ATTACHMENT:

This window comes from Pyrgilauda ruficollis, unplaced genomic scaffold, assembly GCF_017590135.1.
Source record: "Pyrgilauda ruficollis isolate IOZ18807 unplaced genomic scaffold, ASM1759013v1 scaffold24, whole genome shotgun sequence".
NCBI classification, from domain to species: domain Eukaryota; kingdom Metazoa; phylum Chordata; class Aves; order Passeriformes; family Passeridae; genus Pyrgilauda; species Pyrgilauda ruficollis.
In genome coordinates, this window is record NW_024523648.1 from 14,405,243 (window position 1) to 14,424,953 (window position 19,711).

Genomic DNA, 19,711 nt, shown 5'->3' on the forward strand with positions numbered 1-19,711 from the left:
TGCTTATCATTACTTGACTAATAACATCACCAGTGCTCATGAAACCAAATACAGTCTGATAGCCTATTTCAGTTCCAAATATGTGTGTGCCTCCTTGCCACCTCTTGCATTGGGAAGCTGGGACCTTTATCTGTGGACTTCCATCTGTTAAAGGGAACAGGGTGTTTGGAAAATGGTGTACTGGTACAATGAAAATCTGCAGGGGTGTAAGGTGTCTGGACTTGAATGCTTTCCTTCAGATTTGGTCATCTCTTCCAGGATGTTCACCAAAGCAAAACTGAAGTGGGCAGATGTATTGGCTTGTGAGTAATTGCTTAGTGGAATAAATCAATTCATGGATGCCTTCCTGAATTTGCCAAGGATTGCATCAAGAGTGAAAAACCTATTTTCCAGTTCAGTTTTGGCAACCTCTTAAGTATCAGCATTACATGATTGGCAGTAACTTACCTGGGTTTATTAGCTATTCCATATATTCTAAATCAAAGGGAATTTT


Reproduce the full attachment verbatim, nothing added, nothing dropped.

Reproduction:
This window comes from Pyrgilauda ruficollis, unplaced genomic scaffold, assembly GCF_017590135.1.
Source record: "Pyrgilauda ruficollis isolate IOZ18807 unplaced genomic scaffold, ASM1759013v1 scaffold24, whole genome shotgun sequence".
NCBI classification, from domain to species: domain Eukaryota; kingdom Metazoa; phylum Chordata; class Aves; order Passeriformes; family Passeridae; genus Pyrgilauda; species Pyrgilauda ruficollis.
In genome coordinates, this window is record NW_024523648.1 from 14,405,243 (window position 1) to 14,424,953 (window position 19,711).

Genomic DNA, 19,711 nt, shown 5'->3' on the forward strand with positions numbered 1-19,711 from the left:
TGCTTATCATTACTTGACTAATAACATCACCAGTGCTCATGAAACCAAATACAGTCTGATAGCCTATTTCAGTTCCAAATATGTGTGTGCCTCCTTGCCACCTCTTGCATTGGGAAGCTGGGACCTTTATCTGTGGACTTCCATCTGTTAAAGGGAACAGGGTGTTTGGAAAATGGTGTACTGGTACAATGAAAATCTGCAGGGGTGTAAGGTGTCTGGACTTGAATGCTTTCCTTCAGATTTGGTCATCTCTTCCAGGATGTTCACCAAAGCAAAACTGAAGTGGGCAGATGTATTGGCTTGTGAGTAATTGCTTAGTGGAATAAATCAATTCATGGATGCCTTCCTGAATTTGCCAAGGATTGCATCAAGAGTGAAAAACCTATTTTCCAGTTCAGTTTTGGCAACCTCTTAAGTATCAGCATTACATGATTGGCAGTAACTTACCTGGGTTTATTAGCTATTCCATATATTCTAAATCAAAGGGAATTTT